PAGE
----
2012 archives

by Rich McCrea

Exposure to lightning during firefighting is very common, and there really is no place in the outdoors that is safe when a thunderstorm is in the area.

Wildland firefighters are especially more susceptible to being struck by lightning since they work long shifts outdoors during hot weather, when thunderstorms usually occur. Fire crews spend a great deal of time working or traveling along ridge tops, which can increase the exposure to lightning hazards.

Firefighters also carry a variety of metal objects including hand tools, chainsaws, radios and other items. Long metal objects, in particular, are very good conductors of electricity; there is additional danger in carrying small metal objects, which can cause burns if a person is impacted by a lightning strike. In addition, fire crews also work around large metal objects such as vehicles, water pumps, helicopters and dozers. Even a wet rope can conduct electricity from a lightning strike and can be regarded as the equivalent risk to a metal wire.


Lightning is an electrostatic discharge accompanied by thunder, which occurs during thunderstorms, and sometimes during dust storms and volcanic eruptions. A bolt of lightning can travel at speeds of 140,000 mph and reach temperatures approaching 54,000°F. Lightning strikes fast, and the entire process can take less than one-tenth of a second.

Lightning usually strikes directly below the base of a thunderstorm, but many strikes occur well away from the storm and the shaft of rain. This is a real safety concern because you don’t have to be directly under the cloud to be in danger.

A lightning strike typically hits a primary target, and the electric current dissipates through the ground. Generally, a lightning strike is hazardous out to roughly 30 feet from the strike point. Some people occasionally get injured 50 to 100 feet from a strike.


Lightning injuries are caused by electrical shock, secondary heat production and explosive force [reference 1]. Electric currents can affect the heart or breathing. The heart will often restart itself, but it takes longer for a person’s breathing to recover.

If you are caught in a lightning storm and cannot move to a safe refuge, remember the “lightning position.” Put your feet together to reduce the effects of ground current, and crouch down to slightly reduce the effects of a lightning bolt actually striking you. Avoid the prone position. The lightning position reduces your chances of being injured, but the best course of action is to move to safer ground or a structure or vehicle when you hear thunder. If you are in a group, have everyone spread apart at least 20 feet to reduce the chances of multiple injuries.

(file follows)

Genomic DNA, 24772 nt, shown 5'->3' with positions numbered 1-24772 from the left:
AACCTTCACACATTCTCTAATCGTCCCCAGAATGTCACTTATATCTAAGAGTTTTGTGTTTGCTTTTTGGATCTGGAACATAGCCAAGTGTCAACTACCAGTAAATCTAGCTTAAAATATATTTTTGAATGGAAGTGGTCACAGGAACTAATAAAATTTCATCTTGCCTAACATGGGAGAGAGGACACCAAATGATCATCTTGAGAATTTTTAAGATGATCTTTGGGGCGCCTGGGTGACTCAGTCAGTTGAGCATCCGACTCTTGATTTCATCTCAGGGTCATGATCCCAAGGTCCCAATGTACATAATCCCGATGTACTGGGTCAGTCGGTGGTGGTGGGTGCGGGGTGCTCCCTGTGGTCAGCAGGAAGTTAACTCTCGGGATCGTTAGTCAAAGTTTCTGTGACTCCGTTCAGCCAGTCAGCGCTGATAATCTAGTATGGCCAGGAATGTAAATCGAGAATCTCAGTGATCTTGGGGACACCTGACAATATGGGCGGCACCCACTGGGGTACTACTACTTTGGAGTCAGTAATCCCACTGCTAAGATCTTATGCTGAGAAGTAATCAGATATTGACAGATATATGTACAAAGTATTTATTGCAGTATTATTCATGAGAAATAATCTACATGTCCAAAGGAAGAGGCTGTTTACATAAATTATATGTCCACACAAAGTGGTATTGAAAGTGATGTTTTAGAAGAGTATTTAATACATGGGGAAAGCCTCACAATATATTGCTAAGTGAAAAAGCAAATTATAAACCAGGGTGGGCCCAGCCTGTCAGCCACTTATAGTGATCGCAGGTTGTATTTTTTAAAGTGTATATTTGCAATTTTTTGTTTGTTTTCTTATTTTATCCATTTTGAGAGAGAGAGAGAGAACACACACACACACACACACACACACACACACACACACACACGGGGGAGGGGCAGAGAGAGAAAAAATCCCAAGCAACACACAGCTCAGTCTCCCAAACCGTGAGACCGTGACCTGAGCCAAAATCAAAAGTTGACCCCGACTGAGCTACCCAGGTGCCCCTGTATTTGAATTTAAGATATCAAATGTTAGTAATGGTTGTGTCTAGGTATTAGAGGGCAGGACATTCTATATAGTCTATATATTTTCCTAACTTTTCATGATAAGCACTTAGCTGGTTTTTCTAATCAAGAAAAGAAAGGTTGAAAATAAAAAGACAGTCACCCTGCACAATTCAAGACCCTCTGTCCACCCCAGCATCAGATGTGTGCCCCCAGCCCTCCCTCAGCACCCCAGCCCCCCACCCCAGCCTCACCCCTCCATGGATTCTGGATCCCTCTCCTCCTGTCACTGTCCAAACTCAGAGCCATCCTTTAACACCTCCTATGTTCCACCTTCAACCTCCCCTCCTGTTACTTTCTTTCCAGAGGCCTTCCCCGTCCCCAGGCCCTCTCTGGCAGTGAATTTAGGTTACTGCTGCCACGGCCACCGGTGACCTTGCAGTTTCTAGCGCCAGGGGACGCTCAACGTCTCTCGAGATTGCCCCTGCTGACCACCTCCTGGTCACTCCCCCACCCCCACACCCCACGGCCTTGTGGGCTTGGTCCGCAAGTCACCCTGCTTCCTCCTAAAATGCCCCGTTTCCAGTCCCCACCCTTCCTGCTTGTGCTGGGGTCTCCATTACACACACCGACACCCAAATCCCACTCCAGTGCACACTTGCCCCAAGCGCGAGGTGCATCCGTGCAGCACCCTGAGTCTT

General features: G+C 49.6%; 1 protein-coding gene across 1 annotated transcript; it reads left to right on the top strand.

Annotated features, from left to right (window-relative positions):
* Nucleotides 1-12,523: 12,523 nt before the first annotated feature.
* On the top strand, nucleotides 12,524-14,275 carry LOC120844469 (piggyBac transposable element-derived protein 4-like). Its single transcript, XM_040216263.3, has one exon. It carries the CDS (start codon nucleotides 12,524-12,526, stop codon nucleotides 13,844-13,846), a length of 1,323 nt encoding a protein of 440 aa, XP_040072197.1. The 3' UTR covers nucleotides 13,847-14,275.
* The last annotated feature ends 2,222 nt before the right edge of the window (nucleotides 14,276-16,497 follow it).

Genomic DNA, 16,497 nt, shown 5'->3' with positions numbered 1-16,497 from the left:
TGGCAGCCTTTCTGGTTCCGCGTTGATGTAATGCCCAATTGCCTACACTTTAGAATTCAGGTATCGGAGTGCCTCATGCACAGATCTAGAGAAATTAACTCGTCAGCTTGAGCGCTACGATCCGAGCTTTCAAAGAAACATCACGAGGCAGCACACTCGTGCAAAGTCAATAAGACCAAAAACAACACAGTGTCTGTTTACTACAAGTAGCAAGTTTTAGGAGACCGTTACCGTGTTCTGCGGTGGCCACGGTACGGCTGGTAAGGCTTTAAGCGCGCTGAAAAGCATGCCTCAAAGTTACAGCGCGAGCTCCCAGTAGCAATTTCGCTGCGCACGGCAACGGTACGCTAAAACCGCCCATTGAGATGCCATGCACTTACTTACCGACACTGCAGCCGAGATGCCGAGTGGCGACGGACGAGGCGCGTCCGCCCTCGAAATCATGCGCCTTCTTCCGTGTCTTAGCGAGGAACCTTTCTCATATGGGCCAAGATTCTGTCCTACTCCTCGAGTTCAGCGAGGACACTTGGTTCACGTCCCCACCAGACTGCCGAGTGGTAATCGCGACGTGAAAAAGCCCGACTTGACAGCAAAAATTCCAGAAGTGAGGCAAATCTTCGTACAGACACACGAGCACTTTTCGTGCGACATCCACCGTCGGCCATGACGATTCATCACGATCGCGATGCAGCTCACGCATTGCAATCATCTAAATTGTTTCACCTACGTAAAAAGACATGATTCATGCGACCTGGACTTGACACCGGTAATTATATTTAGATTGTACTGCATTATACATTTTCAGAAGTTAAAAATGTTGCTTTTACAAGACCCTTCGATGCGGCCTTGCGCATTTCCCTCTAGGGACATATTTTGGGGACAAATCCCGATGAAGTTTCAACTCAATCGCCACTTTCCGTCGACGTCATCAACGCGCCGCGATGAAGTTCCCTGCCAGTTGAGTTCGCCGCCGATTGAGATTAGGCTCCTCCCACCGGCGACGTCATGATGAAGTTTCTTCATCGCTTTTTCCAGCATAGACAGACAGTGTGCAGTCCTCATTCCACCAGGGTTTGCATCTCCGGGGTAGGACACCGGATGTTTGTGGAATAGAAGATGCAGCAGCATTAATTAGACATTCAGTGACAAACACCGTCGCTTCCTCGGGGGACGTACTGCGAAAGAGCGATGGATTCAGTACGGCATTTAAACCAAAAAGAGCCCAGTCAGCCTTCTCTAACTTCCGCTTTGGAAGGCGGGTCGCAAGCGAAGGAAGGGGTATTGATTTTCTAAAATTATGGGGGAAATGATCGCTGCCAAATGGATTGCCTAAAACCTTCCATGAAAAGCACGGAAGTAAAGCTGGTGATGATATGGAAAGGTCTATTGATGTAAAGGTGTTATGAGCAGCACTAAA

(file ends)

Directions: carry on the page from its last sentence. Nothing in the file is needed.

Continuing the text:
To reduce risk during lightning storms, there are some basic steps fire crews should take. These include:

  • Obtain fire weather forecasts that include the possibility of lightning storms at the beginning of your shift. Arrange your schedule during the day to avoid high risk areas, if possible.
  • Post a lookout to watch for thunderstorms, as needed.
  • Find safer terrain if you hear thunder.
  • Stay away from trees and long conductors once lightning gets close.
  • Get in the lightning position if lightning is striking nearby.
  • Move away from metal objects such as dozers, fire tools, chainsaws and pumps.

Wildland fire managers need to become well-versed in lightning hazards, methods of avoiding these hazards, potential injuries that may result from being struck and first aid for victims. For more information concerning managing lightning risk, review “Backcountry Lightning Risk Management,” a good source of information written by Dr. John Gookin of the National Outdoor Leadership School [reference 2].


1 Cooper, M.A., Andrews, C.J., Holle, R.L., “Lightning Injuries,” Wilderness Medicine, 5th ed., 2007.

2 Gookin, John, “Backcountry Lightning Risk Management,” presented at the 21st International Lightning Detection Conference, Orlando, Florida, April 19—20, 2010. Read and download Dr. John Gookin’s guide to  “Backcountry Lightning Risk Management”.

About the Author

Rich McCrea works as a wildland fire management consultant. Outfitted with a BS in Forestry, he started his career as a seasonal employee with the Forest Service, and then moved on to permanent positions with the Bureau of Indian Affairs as a Fire Management Officer. In 2008 Rich retired from the federal government after a 32 year career in fire.